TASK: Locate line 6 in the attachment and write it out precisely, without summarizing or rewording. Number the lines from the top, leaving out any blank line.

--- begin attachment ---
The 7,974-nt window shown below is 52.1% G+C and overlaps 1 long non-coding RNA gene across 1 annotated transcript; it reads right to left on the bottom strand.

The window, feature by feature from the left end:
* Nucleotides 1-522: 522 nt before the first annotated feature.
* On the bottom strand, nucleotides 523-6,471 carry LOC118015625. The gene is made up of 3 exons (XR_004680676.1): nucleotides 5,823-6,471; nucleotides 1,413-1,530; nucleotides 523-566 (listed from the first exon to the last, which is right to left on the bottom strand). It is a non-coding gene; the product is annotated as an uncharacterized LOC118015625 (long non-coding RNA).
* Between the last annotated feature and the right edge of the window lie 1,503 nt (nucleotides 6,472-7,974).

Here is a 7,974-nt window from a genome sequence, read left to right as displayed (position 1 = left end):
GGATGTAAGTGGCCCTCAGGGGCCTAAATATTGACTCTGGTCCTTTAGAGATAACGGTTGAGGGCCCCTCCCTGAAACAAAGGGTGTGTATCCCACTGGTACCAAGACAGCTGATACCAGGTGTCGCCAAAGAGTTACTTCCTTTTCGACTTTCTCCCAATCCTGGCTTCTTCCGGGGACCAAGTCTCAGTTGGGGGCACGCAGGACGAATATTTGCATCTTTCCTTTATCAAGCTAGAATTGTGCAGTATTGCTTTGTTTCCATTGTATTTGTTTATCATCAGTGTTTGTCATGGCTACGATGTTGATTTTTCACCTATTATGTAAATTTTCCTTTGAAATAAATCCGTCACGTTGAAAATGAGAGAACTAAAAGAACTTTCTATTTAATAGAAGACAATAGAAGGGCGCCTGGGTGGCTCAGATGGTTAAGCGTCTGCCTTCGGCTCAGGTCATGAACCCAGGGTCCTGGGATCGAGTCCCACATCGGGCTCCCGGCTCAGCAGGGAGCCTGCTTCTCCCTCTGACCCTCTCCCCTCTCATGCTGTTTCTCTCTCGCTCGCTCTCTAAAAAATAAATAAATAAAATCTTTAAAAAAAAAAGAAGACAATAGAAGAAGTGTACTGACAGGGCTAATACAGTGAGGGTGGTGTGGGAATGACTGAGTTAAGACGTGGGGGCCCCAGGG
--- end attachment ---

Here is a 7,974-nt window from a genome sequence, read left to right as displayed (position 1 = left end):